On the other side of the coin, reflective listening is a strategy that will help your children get over their upsets sooner and accept the new screen rules quicker. The key is to imagine how they’re feeling, and reflect that feeling back to them, for example, ‘You probably wish we didn’t have the new rule of only an hour a day of screen time’ and ‘Maybe it feels like you’ve hardly had any screen time at all today.’ Acknowledging that it is upsetting when your child’s friends get more computer time than they do, is more likely to get their cooperation than berating them for spending too much time on their electronic devices.

I have more than 45 years experience as a learning and behaviour specialist in Britain and the United States, and over that time I have found that using daily ‘think-throughs’ will help motivate your children and teens to follow new rules and routines. A ‘think-through’ does not involve blaming, scolding, lecturing or arguing. It is a friendly conversation which is structured in a particular way so that it is absorbed into the long-term memory – the repository of habits. For example, say you want your child to finish their homework before having screen time, you state the rule in a simple sentence. Then having told them the rule, you ask them to repeat it back to you with think through questions like, ‘What’s the new rule I have just told you? and ‘What do you have to do before you go on the computer?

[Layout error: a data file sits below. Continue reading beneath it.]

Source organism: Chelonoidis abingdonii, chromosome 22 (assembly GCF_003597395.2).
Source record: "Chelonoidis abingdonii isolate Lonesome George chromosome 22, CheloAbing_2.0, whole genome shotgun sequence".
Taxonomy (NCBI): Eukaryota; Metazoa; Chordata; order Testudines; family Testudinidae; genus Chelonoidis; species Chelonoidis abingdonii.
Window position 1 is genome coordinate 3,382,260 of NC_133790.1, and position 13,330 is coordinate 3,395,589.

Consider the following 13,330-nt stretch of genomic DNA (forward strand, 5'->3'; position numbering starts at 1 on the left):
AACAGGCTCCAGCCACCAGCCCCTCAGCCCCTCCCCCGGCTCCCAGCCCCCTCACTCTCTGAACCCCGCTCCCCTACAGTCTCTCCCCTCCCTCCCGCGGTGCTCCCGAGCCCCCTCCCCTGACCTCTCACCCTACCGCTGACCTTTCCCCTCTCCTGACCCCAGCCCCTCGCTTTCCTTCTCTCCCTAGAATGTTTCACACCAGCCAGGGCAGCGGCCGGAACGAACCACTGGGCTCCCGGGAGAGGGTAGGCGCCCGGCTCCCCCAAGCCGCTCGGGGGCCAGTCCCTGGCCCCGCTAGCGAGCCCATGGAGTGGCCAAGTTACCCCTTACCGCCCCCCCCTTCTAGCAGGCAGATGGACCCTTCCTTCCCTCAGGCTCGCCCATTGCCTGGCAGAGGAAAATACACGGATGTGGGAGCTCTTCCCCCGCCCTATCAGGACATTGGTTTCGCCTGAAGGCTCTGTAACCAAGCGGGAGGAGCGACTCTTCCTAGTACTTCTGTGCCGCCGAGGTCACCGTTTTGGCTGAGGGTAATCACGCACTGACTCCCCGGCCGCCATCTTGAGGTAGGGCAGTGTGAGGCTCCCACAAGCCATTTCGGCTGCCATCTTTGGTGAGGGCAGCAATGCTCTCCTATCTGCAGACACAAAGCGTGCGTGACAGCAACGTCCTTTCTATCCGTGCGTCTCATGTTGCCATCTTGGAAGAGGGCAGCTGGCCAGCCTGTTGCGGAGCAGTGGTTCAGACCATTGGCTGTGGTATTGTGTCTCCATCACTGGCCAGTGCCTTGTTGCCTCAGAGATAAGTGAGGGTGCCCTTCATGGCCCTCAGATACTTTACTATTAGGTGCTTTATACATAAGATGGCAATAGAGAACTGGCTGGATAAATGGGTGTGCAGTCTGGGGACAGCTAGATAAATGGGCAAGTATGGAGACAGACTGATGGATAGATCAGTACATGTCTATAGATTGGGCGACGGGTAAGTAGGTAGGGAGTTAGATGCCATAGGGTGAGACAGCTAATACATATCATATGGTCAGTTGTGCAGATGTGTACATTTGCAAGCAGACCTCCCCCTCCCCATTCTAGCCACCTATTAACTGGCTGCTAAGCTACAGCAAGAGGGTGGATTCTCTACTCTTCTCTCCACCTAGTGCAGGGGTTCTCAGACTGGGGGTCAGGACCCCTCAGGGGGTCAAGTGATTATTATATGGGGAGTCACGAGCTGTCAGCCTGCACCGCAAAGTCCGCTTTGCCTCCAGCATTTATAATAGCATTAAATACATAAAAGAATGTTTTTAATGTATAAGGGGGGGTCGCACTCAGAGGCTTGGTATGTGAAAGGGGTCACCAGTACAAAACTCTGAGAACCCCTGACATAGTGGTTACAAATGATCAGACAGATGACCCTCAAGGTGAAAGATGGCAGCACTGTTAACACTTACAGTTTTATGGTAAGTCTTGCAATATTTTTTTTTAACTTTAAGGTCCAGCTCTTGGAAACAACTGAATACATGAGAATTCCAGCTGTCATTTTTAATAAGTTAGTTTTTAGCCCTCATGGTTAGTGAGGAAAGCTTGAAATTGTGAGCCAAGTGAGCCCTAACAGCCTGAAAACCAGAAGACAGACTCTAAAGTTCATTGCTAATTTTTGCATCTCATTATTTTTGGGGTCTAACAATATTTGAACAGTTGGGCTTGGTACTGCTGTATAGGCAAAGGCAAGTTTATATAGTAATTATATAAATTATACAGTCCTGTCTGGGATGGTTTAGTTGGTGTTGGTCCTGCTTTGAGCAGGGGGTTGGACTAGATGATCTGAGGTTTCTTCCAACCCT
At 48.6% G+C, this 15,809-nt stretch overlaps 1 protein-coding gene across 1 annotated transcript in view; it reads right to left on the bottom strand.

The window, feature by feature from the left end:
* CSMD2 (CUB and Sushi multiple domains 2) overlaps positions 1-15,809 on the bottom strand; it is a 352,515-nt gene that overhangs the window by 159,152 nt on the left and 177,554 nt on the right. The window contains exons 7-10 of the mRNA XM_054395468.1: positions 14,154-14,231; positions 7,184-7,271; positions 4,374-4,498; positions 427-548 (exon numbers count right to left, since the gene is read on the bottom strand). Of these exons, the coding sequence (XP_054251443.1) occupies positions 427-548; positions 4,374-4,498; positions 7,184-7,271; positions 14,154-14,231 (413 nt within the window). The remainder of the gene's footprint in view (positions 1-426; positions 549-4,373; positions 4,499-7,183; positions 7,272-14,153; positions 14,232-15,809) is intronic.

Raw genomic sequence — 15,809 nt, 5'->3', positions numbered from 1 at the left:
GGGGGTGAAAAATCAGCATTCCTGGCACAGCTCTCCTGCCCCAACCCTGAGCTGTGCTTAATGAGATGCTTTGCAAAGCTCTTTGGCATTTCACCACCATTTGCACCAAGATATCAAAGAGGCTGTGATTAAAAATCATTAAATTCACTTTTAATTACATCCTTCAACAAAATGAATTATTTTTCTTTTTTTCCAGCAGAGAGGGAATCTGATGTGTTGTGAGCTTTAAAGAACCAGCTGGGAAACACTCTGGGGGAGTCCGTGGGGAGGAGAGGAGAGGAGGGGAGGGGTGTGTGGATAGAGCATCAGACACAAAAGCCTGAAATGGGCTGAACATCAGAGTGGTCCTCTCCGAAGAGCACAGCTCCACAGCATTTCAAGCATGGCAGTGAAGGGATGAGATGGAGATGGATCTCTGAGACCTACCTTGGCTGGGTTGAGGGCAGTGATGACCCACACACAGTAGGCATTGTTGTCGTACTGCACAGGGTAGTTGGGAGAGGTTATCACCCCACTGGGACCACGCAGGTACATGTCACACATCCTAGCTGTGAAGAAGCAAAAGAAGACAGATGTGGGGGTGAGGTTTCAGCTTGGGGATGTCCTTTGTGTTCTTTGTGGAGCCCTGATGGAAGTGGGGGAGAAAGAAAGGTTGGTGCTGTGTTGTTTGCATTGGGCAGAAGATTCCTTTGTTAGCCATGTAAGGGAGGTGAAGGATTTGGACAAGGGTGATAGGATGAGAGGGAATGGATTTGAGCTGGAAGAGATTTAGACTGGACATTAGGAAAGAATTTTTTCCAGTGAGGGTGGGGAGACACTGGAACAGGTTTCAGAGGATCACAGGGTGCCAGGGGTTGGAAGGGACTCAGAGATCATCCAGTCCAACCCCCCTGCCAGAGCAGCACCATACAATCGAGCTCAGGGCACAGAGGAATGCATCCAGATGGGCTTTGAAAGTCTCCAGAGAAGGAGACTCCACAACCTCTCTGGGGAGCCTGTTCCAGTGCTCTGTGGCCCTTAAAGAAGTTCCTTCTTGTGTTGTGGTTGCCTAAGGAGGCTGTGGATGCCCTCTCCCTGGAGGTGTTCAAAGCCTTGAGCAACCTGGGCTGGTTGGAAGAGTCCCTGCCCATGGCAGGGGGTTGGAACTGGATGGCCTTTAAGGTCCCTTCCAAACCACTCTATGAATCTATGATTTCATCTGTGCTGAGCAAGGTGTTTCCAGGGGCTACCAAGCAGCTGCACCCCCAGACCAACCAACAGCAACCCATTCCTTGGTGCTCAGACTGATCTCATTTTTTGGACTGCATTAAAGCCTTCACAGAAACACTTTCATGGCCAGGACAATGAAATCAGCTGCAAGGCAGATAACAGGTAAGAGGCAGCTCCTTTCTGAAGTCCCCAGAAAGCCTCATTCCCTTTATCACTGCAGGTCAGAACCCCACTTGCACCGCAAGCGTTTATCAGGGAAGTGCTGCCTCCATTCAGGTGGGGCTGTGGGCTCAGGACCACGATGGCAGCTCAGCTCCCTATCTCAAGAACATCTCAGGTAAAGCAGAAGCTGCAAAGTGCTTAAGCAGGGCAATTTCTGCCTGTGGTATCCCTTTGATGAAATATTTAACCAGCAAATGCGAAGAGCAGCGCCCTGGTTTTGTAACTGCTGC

These questions will seem very odd to your children and they may not want to answer them but they work. Research into how the brain works has found that it is necessary to focus one’s mind on a piece of information for eight seconds in order for the brain to be able to transfer that information into the long-term memory. This is why our children need to answer the question thoroughly so that they are spending eight seconds visualising it. After a shorter period of time than you might expect, it will have been absorbed into their memory as a habit.

You should not repeat the rule once you have initially stated it. If they say they cannot remember, ask them to make a sensible guess – they will not have forgotten it. You should commit to a few think throughs a day, as many as ten for a more serious problem with screens. You and your child might find the new concept difficult, but think how much better it is than repeated tellings off, threats and shouting.

A positive, firm and consistent approach to screen time may seem hopelessly old fashioned. With all the different screens vying for your children’s attention, you may not really believe that you can reclaim your home as a largely screen-free environment. But with persistence and determination, you may well find you have a calmer, easier, happier family with less screen time. Other families have done it, and so can you.